RSpec test failures related to ordering may sometimes appear, particularly on larger and older projects.
These intermittent errors can be difficult to trace, and as they may only occur during a long build process after other tasks have succeeded, can impact productivity.
Fortunately RSpec includes an option to help reproduce errors like these, when used in conjunction with random test ordering.
Random test ordering may be specified at the command line when running RSpec, for example:
$ rspec --order rand
There is also a more permanent way to enable this option, by using a preferences file named
Seed values and reproducing a test run
Randomized tests are managed by a test seed, which is displayed in test output such as
Randomized with seed 49229. And this holds the key to reproducing test runs.
For example, here is a test with an ordering problem:
# sentence_builder_spec.rb RSpec.describe "Randomness" do before(:context) do @sentence = "" end it "says hello" do @sentence << "hello " end it "says world" do @sentence << "world" expect(@sentence).to eq("hello world") end end
This test is using state (poorly) to demonstrate an ordering problem–it will pass when the first test is run followed by the second, but when the order is reversed, the spec will fail.
$ rspec --order random sentence_builder_spec.rb Randomized with seed 10450 .. Finished in 0.00652 seconds (files took 0.15641 seconds to load) 2 examples, 0 failures
This run passed, but the next fails:
$ rspec --order random sentence_builder_spec.rb Randomized with seed 49229 F. Failures: 1) Randomness says world Failure/Error: expect(@sentence).to eq("hello world") expected: "hello world" got: "world" (compared using ==) # ./sentence_builder_spec.rb:13:in `block (2 levels) in <top (required)>' Finished in 0.0227 seconds (files took 0.15411 seconds to load) 2 examples, 1 failure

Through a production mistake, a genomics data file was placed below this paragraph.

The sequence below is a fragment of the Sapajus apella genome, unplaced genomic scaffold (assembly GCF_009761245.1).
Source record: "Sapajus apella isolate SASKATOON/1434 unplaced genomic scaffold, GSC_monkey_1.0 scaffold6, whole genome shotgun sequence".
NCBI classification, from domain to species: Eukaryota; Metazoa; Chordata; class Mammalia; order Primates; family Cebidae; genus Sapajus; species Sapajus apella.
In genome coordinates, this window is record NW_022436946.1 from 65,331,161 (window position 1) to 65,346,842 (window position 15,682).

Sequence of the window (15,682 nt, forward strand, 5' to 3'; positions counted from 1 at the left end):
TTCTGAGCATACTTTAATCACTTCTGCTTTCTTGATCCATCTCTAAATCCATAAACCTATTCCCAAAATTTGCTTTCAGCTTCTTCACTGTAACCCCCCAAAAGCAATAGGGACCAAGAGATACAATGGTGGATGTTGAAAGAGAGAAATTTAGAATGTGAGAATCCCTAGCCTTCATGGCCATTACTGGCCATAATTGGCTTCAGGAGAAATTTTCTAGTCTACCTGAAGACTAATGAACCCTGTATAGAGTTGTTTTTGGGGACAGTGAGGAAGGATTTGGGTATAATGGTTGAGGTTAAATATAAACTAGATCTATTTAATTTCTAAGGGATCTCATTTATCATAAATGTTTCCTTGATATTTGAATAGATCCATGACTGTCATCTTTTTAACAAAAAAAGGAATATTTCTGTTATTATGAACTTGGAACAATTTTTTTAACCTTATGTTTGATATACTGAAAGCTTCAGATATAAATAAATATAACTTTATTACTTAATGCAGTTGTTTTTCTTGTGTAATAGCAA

This test will fail about half the time, but what if there were a failure that only occurs very rarely? In that case, one can keep running a (potentially lengthy) test suite repeatedly, or this seed value can be used to re-run the specs in the same order.
$ rspec --order random:49229 sentence_builder_spec.rb Randomized with seed 49229 F. Failures: 1) Randomness says world Failure/Error: expect(@sentence).to eq("hello world") expected: "hello world" got: "world" (compared using ==) # ./sentence_builder_spec.rb:13:in `block (2 levels) in <top (required)>' Finished in 0.01941 seconds (files took 0.16408 seconds to load) 2 examples, 1 failure
This time the same seed value was specified with the option
--order random:49229 to duplicate the previous test run, the error is reproduced, and will be easier to troubleshoot since it can be generated on-demand.
These options all execute the same command:
rspec --order random:1234 example_spec.rb
rspec --order rand:1234 example_spec.rb
rspec --seed 1234 example_spec.rb
When dealing with intermittent errors with randomized specs due to an ordering problem–or even a suspected one–specifying a seed value is the best solution.